Though the most recent empirical data shows the majority of Brazilians (62 percent) to be in favor of racial quotas, some Brazilians believe that requiring quotas in public universities will lead to less qualified individuals being enrolled because of their race, thus hampering the overall prestige of the university. Dissenting opinions derive mainly from the middle class and from media outlets such as newspapers and magazines. The beneficiaries from this quota system, known as cotistas, typically come from the underfunded public secondary schools, where most pupils are “functionally illiterate and innumerate”. Comparatively, Brazil’s private schools graduate on average better-educated individuals when compared to the rich country average. Individuals like Antonio Freitas, the provost of the Getulio Vargas Foundation, a respected private university in Brazil, believe that the government is, “trying to force students without preparation into university,” and that, “this is bad for the future of Brazil, because the main objective of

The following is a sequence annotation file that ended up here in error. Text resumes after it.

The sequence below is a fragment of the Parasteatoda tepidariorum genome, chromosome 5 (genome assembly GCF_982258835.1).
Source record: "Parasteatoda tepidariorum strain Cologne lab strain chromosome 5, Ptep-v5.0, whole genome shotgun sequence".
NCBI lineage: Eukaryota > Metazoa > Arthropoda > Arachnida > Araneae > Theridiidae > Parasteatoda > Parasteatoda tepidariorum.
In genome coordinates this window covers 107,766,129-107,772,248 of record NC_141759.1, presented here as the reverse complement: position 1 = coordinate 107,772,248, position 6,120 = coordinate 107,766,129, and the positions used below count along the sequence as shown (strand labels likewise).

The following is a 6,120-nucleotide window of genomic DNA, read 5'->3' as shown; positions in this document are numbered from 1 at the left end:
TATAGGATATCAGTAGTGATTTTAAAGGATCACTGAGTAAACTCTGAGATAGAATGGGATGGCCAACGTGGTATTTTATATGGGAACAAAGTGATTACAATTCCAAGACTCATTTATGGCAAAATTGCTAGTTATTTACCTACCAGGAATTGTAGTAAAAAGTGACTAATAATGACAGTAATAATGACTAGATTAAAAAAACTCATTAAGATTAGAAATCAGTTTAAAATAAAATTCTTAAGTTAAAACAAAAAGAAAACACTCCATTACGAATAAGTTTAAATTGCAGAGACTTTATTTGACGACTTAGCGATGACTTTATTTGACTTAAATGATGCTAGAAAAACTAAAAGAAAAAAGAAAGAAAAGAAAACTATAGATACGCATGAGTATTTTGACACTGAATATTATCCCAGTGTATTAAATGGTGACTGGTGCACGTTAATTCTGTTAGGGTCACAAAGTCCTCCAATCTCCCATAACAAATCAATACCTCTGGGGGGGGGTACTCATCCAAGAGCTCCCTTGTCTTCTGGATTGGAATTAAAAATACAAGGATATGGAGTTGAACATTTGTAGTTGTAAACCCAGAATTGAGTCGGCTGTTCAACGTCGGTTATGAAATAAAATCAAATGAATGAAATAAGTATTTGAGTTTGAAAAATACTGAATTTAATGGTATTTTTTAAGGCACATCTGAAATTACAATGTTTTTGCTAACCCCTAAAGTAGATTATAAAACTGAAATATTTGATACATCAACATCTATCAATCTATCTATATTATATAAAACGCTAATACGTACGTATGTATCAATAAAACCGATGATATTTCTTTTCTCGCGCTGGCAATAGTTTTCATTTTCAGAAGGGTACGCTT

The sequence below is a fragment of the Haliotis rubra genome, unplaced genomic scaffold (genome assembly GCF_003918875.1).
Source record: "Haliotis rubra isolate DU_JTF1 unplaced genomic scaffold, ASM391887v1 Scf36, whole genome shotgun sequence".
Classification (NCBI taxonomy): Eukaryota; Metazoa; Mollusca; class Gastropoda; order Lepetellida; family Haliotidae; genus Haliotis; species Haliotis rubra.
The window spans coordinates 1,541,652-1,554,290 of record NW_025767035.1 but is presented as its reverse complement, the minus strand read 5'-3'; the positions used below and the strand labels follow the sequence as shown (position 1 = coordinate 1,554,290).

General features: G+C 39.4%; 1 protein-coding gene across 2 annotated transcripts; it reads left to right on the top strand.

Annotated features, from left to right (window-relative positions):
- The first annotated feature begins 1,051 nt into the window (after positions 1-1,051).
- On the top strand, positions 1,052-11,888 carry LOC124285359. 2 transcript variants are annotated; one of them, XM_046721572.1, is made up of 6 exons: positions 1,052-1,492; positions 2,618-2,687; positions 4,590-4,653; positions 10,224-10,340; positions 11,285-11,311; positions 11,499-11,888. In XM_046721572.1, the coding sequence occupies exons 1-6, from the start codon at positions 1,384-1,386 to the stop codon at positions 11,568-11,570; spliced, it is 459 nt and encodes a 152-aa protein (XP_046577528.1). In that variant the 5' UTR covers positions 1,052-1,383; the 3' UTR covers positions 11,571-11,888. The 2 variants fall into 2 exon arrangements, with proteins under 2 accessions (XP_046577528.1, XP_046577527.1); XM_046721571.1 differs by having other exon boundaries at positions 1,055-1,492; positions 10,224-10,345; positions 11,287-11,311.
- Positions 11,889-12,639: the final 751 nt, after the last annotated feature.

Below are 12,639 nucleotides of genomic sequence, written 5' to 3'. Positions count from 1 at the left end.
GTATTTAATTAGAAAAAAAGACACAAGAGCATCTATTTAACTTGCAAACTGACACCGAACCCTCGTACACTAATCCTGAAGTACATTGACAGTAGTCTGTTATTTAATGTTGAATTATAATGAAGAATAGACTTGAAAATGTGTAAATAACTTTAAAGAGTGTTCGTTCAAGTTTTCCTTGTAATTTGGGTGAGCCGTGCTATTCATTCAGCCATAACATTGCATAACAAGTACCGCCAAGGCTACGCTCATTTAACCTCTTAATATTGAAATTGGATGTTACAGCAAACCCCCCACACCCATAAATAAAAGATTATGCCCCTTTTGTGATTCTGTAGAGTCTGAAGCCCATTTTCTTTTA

universities is research, is to achieve quality…eventually, you may not have the most qualified people in engineering, in medical school, in the most challenging areas in Brazil needs to develop”. However, evidence from public universities that had implemented the quota system in the early 2000s refutes this claim. Ricardo Vieiralves, the rector of State University of Rio de Janeiro, has found that cotistas are less likely to drop out, graduate faster than non-quota students, and though they begin university with lower grades, quickly catch up and sometimes even excel non-quota students. Arguments behind this are that cotistas, who did not undergo rigorous preparation for the entrance exam required for university, had more accurate test scores. In addition, because they come from disparaged economic conditions, cotistas recognize their opportunity to have a better life for themselves and their family through hard work in university.